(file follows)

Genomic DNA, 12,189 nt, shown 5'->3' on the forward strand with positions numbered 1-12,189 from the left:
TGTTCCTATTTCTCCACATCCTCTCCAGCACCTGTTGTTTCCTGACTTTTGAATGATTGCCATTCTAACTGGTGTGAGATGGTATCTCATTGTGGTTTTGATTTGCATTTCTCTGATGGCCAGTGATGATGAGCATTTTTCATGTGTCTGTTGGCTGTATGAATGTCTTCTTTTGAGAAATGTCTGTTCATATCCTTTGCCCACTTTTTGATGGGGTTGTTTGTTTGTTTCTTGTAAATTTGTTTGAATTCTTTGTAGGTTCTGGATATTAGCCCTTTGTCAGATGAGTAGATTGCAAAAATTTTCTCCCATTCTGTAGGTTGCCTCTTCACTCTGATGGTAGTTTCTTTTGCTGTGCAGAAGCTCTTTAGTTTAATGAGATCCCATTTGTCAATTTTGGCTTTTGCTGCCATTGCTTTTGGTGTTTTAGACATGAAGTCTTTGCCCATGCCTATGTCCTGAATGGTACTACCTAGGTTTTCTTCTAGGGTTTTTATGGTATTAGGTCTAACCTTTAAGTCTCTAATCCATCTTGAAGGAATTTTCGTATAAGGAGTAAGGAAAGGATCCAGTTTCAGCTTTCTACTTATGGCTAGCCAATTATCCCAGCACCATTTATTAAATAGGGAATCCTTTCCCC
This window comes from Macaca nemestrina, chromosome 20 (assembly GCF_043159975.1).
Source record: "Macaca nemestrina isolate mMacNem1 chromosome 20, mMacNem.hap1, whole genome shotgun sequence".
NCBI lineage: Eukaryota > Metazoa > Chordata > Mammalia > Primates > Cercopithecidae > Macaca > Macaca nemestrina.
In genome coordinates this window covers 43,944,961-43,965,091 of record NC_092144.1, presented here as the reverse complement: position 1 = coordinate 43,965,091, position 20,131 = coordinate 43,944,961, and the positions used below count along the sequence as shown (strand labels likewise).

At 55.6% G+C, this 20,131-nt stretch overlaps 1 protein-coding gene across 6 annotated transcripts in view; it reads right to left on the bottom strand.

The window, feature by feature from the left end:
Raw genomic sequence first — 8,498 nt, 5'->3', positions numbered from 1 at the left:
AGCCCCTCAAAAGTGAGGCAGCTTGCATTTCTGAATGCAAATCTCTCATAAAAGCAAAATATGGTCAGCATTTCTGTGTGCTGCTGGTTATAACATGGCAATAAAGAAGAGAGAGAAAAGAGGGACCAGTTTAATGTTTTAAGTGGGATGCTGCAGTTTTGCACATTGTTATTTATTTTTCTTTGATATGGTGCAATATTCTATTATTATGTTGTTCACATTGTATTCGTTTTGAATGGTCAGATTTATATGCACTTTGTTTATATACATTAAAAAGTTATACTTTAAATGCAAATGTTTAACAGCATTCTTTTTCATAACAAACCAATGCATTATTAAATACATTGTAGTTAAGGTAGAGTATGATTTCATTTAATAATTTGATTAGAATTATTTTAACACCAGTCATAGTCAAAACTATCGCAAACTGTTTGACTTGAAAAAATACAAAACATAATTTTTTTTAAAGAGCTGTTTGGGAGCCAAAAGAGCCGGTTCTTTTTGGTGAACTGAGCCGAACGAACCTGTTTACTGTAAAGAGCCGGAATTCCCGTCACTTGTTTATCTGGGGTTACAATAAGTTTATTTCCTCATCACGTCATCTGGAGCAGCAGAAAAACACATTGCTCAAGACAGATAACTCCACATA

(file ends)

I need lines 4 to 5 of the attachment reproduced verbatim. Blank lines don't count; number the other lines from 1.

Source record: "Macaca nemestrina isolate mMacNem1 chromosome 20, mMacNem.hap1, whole genome shotgun sequence".
NCBI lineage: Eukaryota > Metazoa > Chordata > Mammalia > Primates > Cercopithecidae > Macaca > Macaca nemestrina.